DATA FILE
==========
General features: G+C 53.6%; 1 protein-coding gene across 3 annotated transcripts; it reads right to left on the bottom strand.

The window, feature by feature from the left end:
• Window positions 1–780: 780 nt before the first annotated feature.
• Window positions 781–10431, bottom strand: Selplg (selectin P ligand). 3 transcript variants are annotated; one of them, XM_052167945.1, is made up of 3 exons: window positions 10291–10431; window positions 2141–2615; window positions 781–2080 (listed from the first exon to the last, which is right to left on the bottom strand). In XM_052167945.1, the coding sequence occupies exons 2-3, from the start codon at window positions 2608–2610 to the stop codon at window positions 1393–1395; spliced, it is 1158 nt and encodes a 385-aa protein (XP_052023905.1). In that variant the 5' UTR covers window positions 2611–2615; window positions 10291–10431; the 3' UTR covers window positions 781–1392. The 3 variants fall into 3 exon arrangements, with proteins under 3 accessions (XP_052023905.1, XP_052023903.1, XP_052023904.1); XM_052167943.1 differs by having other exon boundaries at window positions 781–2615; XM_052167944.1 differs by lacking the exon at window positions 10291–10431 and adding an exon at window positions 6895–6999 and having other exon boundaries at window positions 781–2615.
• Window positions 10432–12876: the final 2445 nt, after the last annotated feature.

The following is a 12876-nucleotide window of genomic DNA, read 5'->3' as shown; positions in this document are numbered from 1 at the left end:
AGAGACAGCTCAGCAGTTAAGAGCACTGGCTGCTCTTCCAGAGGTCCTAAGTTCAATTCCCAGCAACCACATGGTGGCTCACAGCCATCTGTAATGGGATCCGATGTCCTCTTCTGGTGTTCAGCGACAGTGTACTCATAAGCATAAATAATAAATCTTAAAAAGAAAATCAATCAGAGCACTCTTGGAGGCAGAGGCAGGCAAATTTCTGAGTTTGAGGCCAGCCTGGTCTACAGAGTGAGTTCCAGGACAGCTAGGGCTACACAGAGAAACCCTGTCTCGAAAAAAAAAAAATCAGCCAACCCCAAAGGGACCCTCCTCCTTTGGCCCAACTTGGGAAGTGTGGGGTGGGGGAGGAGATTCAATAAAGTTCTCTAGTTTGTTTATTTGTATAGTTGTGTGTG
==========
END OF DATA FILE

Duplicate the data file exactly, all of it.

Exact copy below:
General features: G+C 53.6%; 1 protein-coding gene across 3 annotated transcripts; it reads right to left on the bottom strand.

The window, feature by feature from the left end:
• Window positions 1–780: 780 nt before the first annotated feature.
• Window positions 781–10431, bottom strand: Selplg (selectin P ligand). 3 transcript variants are annotated; one of them, XM_052167945.1, is made up of 3 exons: window positions 10291–10431; window positions 2141–2615; window positions 781–2080 (listed from the first exon to the last, which is right to left on the bottom strand). In XM_052167945.1, the coding sequence occupies exons 2-3, from the start codon at window positions 2608–2610 to the stop codon at window positions 1393–1395; spliced, it is 1158 nt and encodes a 385-aa protein (XP_052023905.1). In that variant the 5' UTR covers window positions 2611–2615; window positions 10291–10431; the 3' UTR covers window positions 781–1392. The 3 variants fall into 3 exon arrangements, with proteins under 3 accessions (XP_052023905.1, XP_052023903.1, XP_052023904.1); XM_052167943.1 differs by having other exon boundaries at window positions 781–2615; XM_052167944.1 differs by lacking the exon at window positions 10291–10431 and adding an exon at window positions 6895–6999 and having other exon boundaries at window positions 781–2615.
• Window positions 10432–12876: the final 2445 nt, after the last annotated feature.

The following is a 12876-nucleotide window of genomic DNA, read 5'->3' as shown; positions in this document are numbered from 1 at the left end:
AGAGACAGCTCAGCAGTTAAGAGCACTGGCTGCTCTTCCAGAGGTCCTAAGTTCAATTCCCAGCAACCACATGGTGGCTCACAGCCATCTGTAATGGGATCCGATGTCCTCTTCTGGTGTTCAGCGACAGTGTACTCATAAGCATAAATAATAAATCTTAAAAAGAAAATCAATCAGAGCACTCTTGGAGGCAGAGGCAGGCAAATTTCTGAGTTTGAGGCCAGCCTGGTCTACAGAGTGAGTTCCAGGACAGCTAGGGCTACACAGAGAAACCCTGTCTCGAAAAAAAAAAAATCAGCCAACCCCAAAGGGACCCTCCTCCTTTGGCCCAACTTGGGAAGTGTGGGGTGGGGGAGGAGATTCAATAAAGTTCTCTAGTTTGTTTATTTGTATAGTTGTGTGTG